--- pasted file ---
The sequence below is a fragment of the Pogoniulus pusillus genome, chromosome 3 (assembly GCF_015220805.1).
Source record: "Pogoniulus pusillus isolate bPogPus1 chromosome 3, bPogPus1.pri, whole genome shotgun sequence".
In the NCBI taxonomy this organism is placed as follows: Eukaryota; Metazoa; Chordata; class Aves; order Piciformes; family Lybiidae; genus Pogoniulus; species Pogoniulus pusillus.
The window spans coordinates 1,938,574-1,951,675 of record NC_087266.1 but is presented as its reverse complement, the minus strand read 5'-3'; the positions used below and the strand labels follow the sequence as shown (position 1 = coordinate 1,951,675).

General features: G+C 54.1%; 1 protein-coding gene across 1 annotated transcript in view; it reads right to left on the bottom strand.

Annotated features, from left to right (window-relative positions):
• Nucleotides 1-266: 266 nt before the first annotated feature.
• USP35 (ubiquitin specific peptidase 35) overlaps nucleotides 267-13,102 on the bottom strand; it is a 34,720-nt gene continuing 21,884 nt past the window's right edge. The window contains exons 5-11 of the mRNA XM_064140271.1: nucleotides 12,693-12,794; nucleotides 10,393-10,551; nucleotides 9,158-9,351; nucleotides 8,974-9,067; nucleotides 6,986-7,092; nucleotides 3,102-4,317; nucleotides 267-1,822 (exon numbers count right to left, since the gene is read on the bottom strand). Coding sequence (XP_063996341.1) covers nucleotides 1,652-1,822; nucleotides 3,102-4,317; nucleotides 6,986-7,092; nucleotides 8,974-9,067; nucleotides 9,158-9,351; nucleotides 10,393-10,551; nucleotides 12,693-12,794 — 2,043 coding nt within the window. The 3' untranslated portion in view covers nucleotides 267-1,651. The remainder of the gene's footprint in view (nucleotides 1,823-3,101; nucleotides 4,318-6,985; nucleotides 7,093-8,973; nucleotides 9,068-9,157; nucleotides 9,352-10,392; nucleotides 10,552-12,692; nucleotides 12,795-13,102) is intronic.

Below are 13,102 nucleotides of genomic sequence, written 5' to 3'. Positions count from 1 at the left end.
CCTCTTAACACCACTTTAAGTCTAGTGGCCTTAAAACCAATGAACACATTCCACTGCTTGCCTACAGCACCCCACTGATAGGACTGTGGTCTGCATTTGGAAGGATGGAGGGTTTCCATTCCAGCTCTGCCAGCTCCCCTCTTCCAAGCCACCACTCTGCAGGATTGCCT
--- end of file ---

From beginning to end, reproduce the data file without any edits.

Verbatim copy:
The sequence below is a fragment of the Pogoniulus pusillus genome, chromosome 3 (assembly GCF_015220805.1).
Source record: "Pogoniulus pusillus isolate bPogPus1 chromosome 3, bPogPus1.pri, whole genome shotgun sequence".
In the NCBI taxonomy this organism is placed as follows: Eukaryota; Metazoa; Chordata; class Aves; order Piciformes; family Lybiidae; genus Pogoniulus; species Pogoniulus pusillus.
The window spans coordinates 1,938,574-1,951,675 of record NC_087266.1 but is presented as its reverse complement, the minus strand read 5'-3'; the positions used below and the strand labels follow the sequence as shown (position 1 = coordinate 1,951,675).

General features: G+C 54.1%; 1 protein-coding gene across 1 annotated transcript in view; it reads right to left on the bottom strand.

Annotated features, from left to right (window-relative positions):
• Nucleotides 1-266: 266 nt before the first annotated feature.
• USP35 (ubiquitin specific peptidase 35) overlaps nucleotides 267-13,102 on the bottom strand; it is a 34,720-nt gene continuing 21,884 nt past the window's right edge. The window contains exons 5-11 of the mRNA XM_064140271.1: nucleotides 12,693-12,794; nucleotides 10,393-10,551; nucleotides 9,158-9,351; nucleotides 8,974-9,067; nucleotides 6,986-7,092; nucleotides 3,102-4,317; nucleotides 267-1,822 (exon numbers count right to left, since the gene is read on the bottom strand). Coding sequence (XP_063996341.1) covers nucleotides 1,652-1,822; nucleotides 3,102-4,317; nucleotides 6,986-7,092; nucleotides 8,974-9,067; nucleotides 9,158-9,351; nucleotides 10,393-10,551; nucleotides 12,693-12,794 — 2,043 coding nt within the window. The 3' untranslated portion in view covers nucleotides 267-1,651. The remainder of the gene's footprint in view (nucleotides 1,823-3,101; nucleotides 4,318-6,985; nucleotides 7,093-8,973; nucleotides 9,068-9,157; nucleotides 9,352-10,392; nucleotides 10,552-12,692; nucleotides 12,795-13,102) is intronic.

Below are 13,102 nucleotides of genomic sequence, written 5' to 3'. Positions count from 1 at the left end.
CCTCTTAACACCACTTTAAGTCTAGTGGCCTTAAAACCAATGAACACATTCCACTGCTTGCCTACAGCACCCCACTGATAGGACTGTGGTCTGCATTTGGAAGGATGGAGGGTTTCCATTCCAGCTCTGCCAGCTCCCCTCTTCCAAGCCACCACTCTGCAGGATTGCCT